I Walked Around in NonMuslim Clothes All Day Every Day Before I Became a Practicing Muslim
After reading Annette Lamothe-Ramos’ piece about walking around in a burqa all day, I felt, like many of you, I had to write something in response. I am not going to throw insults at her or defame the things she said. Those were her opinions and perspectives. These are mine. I’m an American Muslim college student. My family is from Bangladesh, but I was born in Hawaii and raised in Georgia.
Before I continue further, I want to say that the hijab/burqa/abaya/niqab is simply something that we Muslim women wear to protect our beauty from the public. It is mentioned in the Quran, our holy book, but I don’t want to get into the religious aspects of wearing it. We believe that a woman’s beauty—her hair, her face, the shape of legs and buttocks, her bust, her bare arms—is not for just any man to see. We cherish our bodies so much, we don’t want to give everyone the right to see and enjoy them.
When I first read Annette’s article, I was offended. Then I thought maybe she needs to see something from the other perspective. My experiences with these garments are much different than hers. For one thing, she says that most of the articles she’s read about burqas reference “oppression.” Maybe I just read different things than she does, but I’ve found a lot online about burqas that don’t discuss oppression at all. So I decided to address some of the things she discussed in the article and explain them to her. Hopefully she—and the rest of you—will understand burqas and hijabs a little better.
As a practicing Muslim, I have worn a burqa outside quite a few times. Mostly, I dress modestly and cover what needs to be covered. Yes, it does get hot in the summer and I might break a sweat sometimes. But back in the day when I used to have my arms and neck exposed, I used to get sunburns, which was worse than breaking a sweat. And wearing modest clothing protects us from UV rays much better than sunscreen. I’d much rather be a little uncomfortable a few months out of the year than get skin cancer.
The Wind and Rain
Wearing a burqa is actually quite helpful on certain occasions, like when it gets rainy or windy. I remember once, before I was a practicing Muslim, getting soaked when I got caught out in the rain at school. My wet clothes clung to my body like a second skin, and not in a flattering way. Everyone could see every little curve of my body, and all I could do was run to the restroom and try to dry myself off in front of the inadequate hand dryer. Another time, I went out with my friends with a pretty dress on. All of a sudden the wind picked up and blew my dress in all the wrong directions, forcing me to hold my dress down in one hand and hold my shopping bags in the other. It got to the point where I was frustrated and just wanted to go home or wait in the car. Now when I go out on a windy day, I feel safe. I don’t feel like “Batman” or anything of that sort as Annette did; I feel free because I can enjoy the wind without holding my clothes down for dear life.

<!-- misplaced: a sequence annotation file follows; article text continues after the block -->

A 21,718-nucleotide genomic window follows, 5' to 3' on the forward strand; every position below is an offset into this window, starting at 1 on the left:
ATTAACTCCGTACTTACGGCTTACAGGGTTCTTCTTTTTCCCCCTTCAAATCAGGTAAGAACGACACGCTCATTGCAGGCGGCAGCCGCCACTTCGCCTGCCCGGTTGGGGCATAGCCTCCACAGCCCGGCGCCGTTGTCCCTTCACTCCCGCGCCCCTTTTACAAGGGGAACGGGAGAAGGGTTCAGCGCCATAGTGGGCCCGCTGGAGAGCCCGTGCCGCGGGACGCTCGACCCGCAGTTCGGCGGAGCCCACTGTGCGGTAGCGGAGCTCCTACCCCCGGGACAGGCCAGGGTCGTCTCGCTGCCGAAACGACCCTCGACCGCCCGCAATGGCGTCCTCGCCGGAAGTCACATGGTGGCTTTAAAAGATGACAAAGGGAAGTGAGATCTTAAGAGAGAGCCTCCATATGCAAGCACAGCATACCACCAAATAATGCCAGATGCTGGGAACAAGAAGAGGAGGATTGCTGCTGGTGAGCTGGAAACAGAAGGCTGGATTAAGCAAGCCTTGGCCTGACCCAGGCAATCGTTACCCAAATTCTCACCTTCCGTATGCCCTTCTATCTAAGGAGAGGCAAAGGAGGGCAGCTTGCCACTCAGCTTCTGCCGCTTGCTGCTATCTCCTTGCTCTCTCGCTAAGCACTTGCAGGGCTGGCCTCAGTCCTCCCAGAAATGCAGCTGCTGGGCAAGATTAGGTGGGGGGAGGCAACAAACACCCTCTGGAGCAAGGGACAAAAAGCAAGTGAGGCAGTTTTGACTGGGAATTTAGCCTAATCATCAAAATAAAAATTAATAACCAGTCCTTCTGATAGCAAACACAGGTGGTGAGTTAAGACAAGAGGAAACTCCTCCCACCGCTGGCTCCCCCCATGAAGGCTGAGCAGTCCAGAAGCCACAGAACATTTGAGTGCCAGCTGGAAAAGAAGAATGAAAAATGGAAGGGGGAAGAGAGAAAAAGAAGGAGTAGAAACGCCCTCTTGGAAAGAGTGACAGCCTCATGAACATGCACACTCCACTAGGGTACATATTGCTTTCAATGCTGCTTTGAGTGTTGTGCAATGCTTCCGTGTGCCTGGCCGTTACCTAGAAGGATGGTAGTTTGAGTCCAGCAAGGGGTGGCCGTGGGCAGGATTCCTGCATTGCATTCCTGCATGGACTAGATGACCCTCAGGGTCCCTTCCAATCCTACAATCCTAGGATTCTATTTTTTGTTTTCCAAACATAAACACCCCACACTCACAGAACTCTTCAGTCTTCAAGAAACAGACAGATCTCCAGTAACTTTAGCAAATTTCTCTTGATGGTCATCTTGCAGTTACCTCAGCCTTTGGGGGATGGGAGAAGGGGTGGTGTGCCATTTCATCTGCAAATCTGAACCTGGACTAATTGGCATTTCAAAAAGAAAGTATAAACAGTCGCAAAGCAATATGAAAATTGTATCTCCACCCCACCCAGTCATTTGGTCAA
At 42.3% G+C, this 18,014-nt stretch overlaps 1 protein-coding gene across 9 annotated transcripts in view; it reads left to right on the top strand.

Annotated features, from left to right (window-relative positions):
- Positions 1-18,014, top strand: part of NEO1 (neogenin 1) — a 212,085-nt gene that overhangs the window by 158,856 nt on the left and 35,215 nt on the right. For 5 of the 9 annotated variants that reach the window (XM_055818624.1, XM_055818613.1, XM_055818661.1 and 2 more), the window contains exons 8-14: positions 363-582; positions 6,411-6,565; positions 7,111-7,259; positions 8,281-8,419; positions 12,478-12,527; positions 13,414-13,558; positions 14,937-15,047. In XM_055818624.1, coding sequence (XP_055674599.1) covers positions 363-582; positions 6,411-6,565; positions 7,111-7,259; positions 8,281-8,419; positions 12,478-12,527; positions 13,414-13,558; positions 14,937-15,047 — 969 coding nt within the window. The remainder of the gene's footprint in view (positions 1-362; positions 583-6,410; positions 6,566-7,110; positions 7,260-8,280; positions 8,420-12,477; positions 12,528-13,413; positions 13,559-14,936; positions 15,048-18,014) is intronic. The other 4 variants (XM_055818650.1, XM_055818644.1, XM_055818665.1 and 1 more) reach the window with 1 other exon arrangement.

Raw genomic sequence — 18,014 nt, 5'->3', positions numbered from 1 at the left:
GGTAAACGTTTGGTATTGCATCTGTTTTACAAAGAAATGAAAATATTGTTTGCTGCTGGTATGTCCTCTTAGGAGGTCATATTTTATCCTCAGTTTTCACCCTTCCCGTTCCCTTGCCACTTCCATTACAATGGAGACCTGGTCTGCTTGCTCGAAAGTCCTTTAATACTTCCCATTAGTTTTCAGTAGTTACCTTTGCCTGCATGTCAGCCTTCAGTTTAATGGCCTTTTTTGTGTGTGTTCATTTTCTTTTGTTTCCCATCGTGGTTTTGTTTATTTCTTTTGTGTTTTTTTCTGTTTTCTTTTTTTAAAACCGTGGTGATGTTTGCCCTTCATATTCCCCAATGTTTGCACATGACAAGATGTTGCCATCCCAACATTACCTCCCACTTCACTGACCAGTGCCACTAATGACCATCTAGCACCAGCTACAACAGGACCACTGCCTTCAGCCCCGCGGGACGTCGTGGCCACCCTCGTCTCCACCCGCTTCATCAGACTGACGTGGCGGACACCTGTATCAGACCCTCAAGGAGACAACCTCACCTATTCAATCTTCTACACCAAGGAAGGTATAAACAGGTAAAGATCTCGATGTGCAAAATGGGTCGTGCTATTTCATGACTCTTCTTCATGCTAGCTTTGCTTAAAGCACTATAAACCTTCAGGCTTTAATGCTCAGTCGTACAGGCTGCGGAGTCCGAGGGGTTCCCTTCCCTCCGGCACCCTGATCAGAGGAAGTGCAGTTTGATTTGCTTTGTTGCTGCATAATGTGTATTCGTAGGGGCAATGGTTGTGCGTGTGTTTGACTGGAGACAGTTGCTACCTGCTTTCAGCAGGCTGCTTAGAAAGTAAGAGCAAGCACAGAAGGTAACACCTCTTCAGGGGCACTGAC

All Muslim women eat. All Muslim women have easily eaten in public before, even Muslim women who choose to wear the niqab (the covering of face below the eyes). I didn’t have to learn how to eat in public with the niqab on because I haven’t chosen to wear it at this point in my life, but of course I’ve seen niqab-wearing Muslim women master that act. Millions of women around the world do it. It’s really not that complicated. You can cut a hot dog into pieces and use a fork or you can use a straw to drink your Frappuccino.
When you see a Muslim woman walking down the street, you see her from your perspective. Poor woman, you might think, without considering how she feels. She feels anything but oppressed. She feels free and liberated.
Let me explain: As women, no matter what race, height, or age we are, we get hit on. When I used to go out in public without the hijab, I suffered constant glances, open stares, and catcalls. When men looked at me like I was a piece of meat at the market, or when they felt entitled enough to make lewd remarks, I felt disrespected, like I needed to run home and shower. Yes, some girls might get a boost to their self-esteem, but I don’t want strangers complimenting me. The only compliments I want or need are from friends and family. I used to get really angry at these men, and curse them in my head or give them dirty looks. Then, one day, I wondered… Is it only their fault? It was partly mine too. If I dressed in a way so that they couldn’t see my body shape, would they still be looking? Probably. Would it still anger me or make me uncomfortable if they looked? Definitely not.
The burqa does not restrict me; it liberates me. No man in the world can ever make me feel disrespected or dirty again. While Annette couldn’t wait to take off the burqa and wear those shorts she had on, when I go out in public, I cannot wait to protect myself and, make private one of my most valued possessions: my beauty.
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